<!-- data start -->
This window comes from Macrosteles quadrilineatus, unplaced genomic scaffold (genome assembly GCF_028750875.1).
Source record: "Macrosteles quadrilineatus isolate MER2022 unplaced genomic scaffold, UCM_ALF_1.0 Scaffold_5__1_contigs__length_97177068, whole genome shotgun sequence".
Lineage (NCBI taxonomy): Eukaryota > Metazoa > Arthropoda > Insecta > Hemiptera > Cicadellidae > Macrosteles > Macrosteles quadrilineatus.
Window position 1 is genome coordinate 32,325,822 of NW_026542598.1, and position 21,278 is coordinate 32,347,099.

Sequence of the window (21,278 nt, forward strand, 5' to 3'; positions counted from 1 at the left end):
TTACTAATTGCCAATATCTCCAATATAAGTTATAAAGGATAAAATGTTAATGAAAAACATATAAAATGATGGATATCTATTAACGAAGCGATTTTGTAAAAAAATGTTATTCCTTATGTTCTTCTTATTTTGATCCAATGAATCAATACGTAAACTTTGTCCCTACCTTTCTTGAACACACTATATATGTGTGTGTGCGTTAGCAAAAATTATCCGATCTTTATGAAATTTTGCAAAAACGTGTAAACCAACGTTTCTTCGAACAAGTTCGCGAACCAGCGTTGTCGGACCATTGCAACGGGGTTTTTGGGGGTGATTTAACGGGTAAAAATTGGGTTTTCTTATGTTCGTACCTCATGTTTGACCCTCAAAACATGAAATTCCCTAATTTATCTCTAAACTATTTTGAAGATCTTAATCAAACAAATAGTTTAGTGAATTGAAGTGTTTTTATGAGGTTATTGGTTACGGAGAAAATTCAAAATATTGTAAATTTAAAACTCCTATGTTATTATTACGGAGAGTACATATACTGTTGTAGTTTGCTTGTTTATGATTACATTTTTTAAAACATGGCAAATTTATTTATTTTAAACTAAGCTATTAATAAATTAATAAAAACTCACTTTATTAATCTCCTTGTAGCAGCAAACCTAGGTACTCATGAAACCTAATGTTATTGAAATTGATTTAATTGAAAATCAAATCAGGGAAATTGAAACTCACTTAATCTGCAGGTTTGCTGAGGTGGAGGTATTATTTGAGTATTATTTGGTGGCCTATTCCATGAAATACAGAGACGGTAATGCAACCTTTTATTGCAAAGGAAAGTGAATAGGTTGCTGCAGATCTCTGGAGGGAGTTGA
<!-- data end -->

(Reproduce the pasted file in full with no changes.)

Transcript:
This window comes from Macrosteles quadrilineatus, unplaced genomic scaffold (genome assembly GCF_028750875.1).
Source record: "Macrosteles quadrilineatus isolate MER2022 unplaced genomic scaffold, UCM_ALF_1.0 Scaffold_5__1_contigs__length_97177068, whole genome shotgun sequence".
Lineage (NCBI taxonomy): Eukaryota > Metazoa > Arthropoda > Insecta > Hemiptera > Cicadellidae > Macrosteles > Macrosteles quadrilineatus.
Window position 1 is genome coordinate 32,325,822 of NW_026542598.1, and position 21,278 is coordinate 32,347,099.

Sequence of the window (21,278 nt, forward strand, 5' to 3'; positions counted from 1 at the left end):
TTACTAATTGCCAATATCTCCAATATAAGTTATAAAGGATAAAATGTTAATGAAAAACATATAAAATGATGGATATCTATTAACGAAGCGATTTTGTAAAAAAATGTTATTCCTTATGTTCTTCTTATTTTGATCCAATGAATCAATACGTAAACTTTGTCCCTACCTTTCTTGAACACACTATATATGTGTGTGTGCGTTAGCAAAAATTATCCGATCTTTATGAAATTTTGCAAAAACGTGTAAACCAACGTTTCTTCGAACAAGTTCGCGAACCAGCGTTGTCGGACCATTGCAACGGGGTTTTTGGGGGTGATTTAACGGGTAAAAATTGGGTTTTCTTATGTTCGTACCTCATGTTTGACCCTCAAAACATGAAATTCCCTAATTTATCTCTAAACTATTTTGAAGATCTTAATCAAACAAATAGTTTAGTGAATTGAAGTGTTTTTATGAGGTTATTGGTTACGGAGAAAATTCAAAATATTGTAAATTTAAAACTCCTATGTTATTATTACGGAGAGTACATATACTGTTGTAGTTTGCTTGTTTATGATTACATTTTTTAAAACATGGCAAATTTATTTATTTTAAACTAAGCTATTAATAAATTAATAAAAACTCACTTTATTAATCTCCTTGTAGCAGCAAACCTAGGTACTCATGAAACCTAATGTTATTGAAATTGATTTAATTGAAAATCAAATCAGGGAAATTGAAACTCACTTAATCTGCAGGTTTGCTGAGGTGGAGGTATTATTTGAGTATTATTTGGTGGCCTATTCCATGAAATACAGAGACGGTAATGCAACCTTTTATTGCAAAGGAAAGTGAATAGGTTGCTGCAGATCTCTGGAGGGAGTTGA